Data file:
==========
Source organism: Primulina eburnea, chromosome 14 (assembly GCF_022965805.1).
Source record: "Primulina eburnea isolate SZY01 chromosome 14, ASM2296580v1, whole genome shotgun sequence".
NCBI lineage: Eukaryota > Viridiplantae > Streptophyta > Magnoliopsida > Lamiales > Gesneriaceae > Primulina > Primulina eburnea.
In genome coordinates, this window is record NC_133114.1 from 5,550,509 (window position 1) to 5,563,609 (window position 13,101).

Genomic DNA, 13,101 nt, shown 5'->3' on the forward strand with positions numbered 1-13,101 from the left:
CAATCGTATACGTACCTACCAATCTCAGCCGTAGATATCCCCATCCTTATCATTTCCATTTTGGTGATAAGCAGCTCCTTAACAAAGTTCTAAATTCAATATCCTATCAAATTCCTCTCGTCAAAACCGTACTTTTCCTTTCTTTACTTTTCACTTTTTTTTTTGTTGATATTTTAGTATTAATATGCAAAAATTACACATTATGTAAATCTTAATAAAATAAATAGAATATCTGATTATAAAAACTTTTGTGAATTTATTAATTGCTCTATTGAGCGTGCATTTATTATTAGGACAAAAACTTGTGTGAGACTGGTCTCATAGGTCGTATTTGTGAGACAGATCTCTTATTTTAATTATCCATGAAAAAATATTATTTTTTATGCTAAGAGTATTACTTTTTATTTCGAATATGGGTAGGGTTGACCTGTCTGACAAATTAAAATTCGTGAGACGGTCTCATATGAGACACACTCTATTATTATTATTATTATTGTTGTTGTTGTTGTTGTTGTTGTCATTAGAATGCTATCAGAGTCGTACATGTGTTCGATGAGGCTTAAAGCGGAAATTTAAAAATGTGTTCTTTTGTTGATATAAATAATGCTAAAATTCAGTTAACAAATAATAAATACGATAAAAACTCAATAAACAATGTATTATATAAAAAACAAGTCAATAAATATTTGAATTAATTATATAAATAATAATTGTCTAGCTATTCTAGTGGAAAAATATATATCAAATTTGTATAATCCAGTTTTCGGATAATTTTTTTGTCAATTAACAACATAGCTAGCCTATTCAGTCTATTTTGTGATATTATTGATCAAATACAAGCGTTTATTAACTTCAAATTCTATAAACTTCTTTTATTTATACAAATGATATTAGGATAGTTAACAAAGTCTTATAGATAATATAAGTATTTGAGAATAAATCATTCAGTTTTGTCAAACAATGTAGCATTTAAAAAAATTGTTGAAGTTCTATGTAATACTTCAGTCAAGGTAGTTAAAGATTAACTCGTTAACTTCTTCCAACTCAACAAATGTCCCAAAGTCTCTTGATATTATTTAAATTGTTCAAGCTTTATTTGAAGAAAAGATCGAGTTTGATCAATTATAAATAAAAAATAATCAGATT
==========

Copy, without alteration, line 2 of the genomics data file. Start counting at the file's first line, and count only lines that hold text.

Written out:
Source record: "Primulina eburnea isolate SZY01 chromosome 14, ASM2296580v1, whole genome shotgun sequence".